The federal government has introduced a new version of the Spatial Planning Act (Raumordnungsgesetz, ROG) to speed up the planning and approval procedures for wind energy projects and promote the expansion of renewables. Although IKEM welcomes this legislative initiative, the planned changes raise concerns, in particular because their implementation may lead to new delays in the planning and approval procedures.
In December 2022, the federal government presented a legislative proposal to amend the Spatial Planning Act (Bt-Drs.: 20/4823), which was last modified on 30 January 2023 with draft text approved by the cabinet. The aim of the amendment is to accelerate the expansion of onshore and offshore wind turbines by simplifying planning and approval procedures and better linking the processes for spatial planning and urban land use planning.
New regulation of the regional planning procedure
The new version of Section 15 ROG represents one of farthest-reaching changes. The section introduces new terminology: a ‘spatial impact assessment’ is now carried out instead of a ‘spatial planning procedure’. With respect to the upstream level, only a ‘rough assessment of environmental concerns’ must be carried out. It is not clear from this wording, however, how much the depth of this assessment would need to deviate from that of the previous assessment in order to accelerate the process. The explanatory memorandum to the Act merely refers to the criteria outlined in Annex 3 of the Environmental Impact Assessment Act (UVPG), without establishing any further conditions. However, the intended purpose of simplifying and accelerating procedures is taken into account in at least two respects: the provisions include deadlines, which require the spatial impact assessment to be completed within six months, and the developer is released from any expenses related to delays in the assessment by the spatial planning authority.
Introduction of priority areas with exclusionary effect
In Section 7 (3) (3) ROG, the replacement of ‘suitable areas’ with ‘priority areas with exclusionary effect’ also raises questions. Certain uses can now only be excluded from a location in the planning area if ‘substantial space is made available’ for them in priority areas. This does not apply to wind energy areas, however; according to Section 27 (4) ROG, the priority identified under sections 245e and 249 BauGB applies to these areas. The purpose of this is to change the designation of wind energy areas to a positive planning approach in connection with the establishment of area targets and area contribution values required under the WindBG. The introduction of this restriction solves the previous problems associated with the planning of wind energy installations in suitable areas with exclusionary effect, in accordance with Section 35 (3) (3) BauGB. According to this, an exclusionary effect was only permissible in the presence of an ‘overall spatial planning concept’. The Federal Administrative Court has issued multiple rulings to concretise this feature, but due to the complex criteria, it could not provide a remedy for the associated legal uncertainty. Section 249 (1) BauGB therefore stipulates that Section 35 (3) (3) BauGB no longer applies to wind energy areas. Therefore, due to the conversion of planning in consideration of the WindBG, there is no longer a need for an overall spatial planning concept for the designation of wind energy areas.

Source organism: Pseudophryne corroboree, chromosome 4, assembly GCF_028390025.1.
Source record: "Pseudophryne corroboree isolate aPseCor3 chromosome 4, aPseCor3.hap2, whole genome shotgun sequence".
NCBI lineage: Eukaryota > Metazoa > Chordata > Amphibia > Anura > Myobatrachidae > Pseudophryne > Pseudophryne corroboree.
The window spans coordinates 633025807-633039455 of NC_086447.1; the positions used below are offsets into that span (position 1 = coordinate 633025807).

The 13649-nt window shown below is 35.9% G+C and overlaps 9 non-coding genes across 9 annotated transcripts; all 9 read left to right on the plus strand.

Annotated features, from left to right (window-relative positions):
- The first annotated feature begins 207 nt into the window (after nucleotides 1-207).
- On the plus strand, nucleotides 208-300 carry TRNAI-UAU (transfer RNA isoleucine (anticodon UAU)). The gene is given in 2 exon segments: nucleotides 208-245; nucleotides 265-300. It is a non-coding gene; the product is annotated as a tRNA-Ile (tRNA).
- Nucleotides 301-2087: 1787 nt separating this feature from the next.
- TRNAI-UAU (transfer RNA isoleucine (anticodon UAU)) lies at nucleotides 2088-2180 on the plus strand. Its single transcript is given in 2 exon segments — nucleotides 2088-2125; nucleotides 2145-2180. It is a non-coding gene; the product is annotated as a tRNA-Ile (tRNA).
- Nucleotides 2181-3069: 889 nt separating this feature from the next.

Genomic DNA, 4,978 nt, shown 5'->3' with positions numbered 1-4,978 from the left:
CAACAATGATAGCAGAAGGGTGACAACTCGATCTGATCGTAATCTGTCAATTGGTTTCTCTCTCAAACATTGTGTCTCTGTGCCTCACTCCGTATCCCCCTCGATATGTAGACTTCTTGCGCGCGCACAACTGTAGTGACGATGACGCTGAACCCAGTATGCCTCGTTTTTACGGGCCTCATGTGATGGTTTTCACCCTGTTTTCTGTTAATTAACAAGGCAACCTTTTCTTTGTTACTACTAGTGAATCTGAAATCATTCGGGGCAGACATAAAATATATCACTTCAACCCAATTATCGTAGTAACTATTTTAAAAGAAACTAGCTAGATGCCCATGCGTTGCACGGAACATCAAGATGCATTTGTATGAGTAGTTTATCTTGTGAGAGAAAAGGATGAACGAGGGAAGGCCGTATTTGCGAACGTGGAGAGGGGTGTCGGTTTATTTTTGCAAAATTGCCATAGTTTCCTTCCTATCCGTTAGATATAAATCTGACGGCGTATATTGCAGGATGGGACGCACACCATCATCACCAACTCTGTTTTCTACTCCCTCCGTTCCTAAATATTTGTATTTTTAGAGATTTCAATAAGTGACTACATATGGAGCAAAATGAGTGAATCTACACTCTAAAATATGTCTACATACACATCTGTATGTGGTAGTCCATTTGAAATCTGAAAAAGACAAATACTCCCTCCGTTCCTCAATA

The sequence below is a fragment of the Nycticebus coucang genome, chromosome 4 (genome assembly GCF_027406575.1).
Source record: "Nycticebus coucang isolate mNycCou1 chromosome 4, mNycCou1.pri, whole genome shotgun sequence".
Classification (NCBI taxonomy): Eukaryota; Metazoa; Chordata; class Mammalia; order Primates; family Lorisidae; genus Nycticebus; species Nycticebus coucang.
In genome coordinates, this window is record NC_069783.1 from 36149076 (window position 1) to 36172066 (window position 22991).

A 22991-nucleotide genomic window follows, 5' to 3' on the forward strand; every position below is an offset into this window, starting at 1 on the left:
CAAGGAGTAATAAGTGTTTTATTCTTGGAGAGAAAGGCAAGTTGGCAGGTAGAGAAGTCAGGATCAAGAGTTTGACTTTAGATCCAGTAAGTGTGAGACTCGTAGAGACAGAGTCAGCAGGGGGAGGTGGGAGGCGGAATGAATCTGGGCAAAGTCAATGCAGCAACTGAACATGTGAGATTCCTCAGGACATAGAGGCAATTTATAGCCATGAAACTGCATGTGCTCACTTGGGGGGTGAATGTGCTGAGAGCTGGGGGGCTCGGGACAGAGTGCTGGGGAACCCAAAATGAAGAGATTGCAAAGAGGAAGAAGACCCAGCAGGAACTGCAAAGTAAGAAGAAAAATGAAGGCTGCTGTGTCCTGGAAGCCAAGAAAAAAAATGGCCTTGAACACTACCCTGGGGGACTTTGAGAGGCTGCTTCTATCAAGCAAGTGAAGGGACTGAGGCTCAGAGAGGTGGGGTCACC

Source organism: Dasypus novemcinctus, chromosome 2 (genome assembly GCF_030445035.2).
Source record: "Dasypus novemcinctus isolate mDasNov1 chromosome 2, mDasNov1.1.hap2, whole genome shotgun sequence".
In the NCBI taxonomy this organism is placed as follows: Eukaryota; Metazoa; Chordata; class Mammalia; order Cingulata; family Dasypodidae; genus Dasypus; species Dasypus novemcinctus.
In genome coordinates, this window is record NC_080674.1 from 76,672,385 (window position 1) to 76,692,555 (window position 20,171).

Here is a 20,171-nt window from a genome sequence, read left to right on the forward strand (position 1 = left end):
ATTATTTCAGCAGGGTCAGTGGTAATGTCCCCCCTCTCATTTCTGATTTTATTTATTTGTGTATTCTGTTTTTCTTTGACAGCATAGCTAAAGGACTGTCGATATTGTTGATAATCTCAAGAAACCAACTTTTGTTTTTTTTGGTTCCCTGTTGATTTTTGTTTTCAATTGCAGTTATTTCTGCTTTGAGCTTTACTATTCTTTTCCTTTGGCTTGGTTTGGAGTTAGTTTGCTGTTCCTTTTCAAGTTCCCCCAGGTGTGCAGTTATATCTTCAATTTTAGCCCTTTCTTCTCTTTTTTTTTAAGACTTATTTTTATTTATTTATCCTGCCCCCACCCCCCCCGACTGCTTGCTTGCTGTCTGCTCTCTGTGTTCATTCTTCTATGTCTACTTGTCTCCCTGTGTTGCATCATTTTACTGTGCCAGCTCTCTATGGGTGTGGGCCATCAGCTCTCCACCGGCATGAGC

The legislature’s intention to establish regulations as early as the planning phase is a welcome development, as this can establish legal certainty in the subsequent approval procedure. However, the blanket reference to the provisions of the Building Code is problematic, as the regulations cited may not be directly transferable to regional planning. This could give rise to uncertainty in the application of the regulations, delaying rather than accelerating the procedures. One positive aspect is that the changes suggest a deliberate alignment between regional planning and urban land use planning. However, the use of ‘substantial creation of space’ – a formulation taken from case law – deserves scrutiny due to the lack of a precise definition for these terms, which may lead to potential legal uncertainties in practice.
Omission of the environmental impact assessment in the Wind Energy Area Requirements Act
In connection with the amendments to the Spatial Planning Act, Section 6 of the WindBG was revision. The revision was initially subject to sharp criticism due to its incompatibility with the previous draft of the EU RED III Directive (COM (2021) 557 final). The reason for this was the draft’s stipulation that the ‘go-to areas’ in question are areas whose lack of ecological significance has already been determined. This determination is made on the basis of an assessment of environmental compatibility and species protection that is conducted as early as the land designation phase. So far, the German legislature has not provided for this in its draft, and it excluded from the approval procedure the environmental impact assessment and the species protection assessment pursuant to Section 44 BNatSchG. It is therefore an encouraging development that, in the draft text adopted by the Federal Cabinet adopted on 30 January 2023, the addition of sentence 2 to Section 6 (1) WindBG requires an environmental assessment pursuant to Section 8 ROG or Section 2 (4) BauGB to be carried out in the process of designating a wind energy area.
The revisions may promote the dovetailing of spatial planning and urban land use planning and pursue the goals of sustainable spatial development. Still, the complexity of the individual planning levels and the expectation of problems in the legally secure application are significant factors that may jeopardise the intended purpose of simplifying and accelerating the expansion of renewable energies.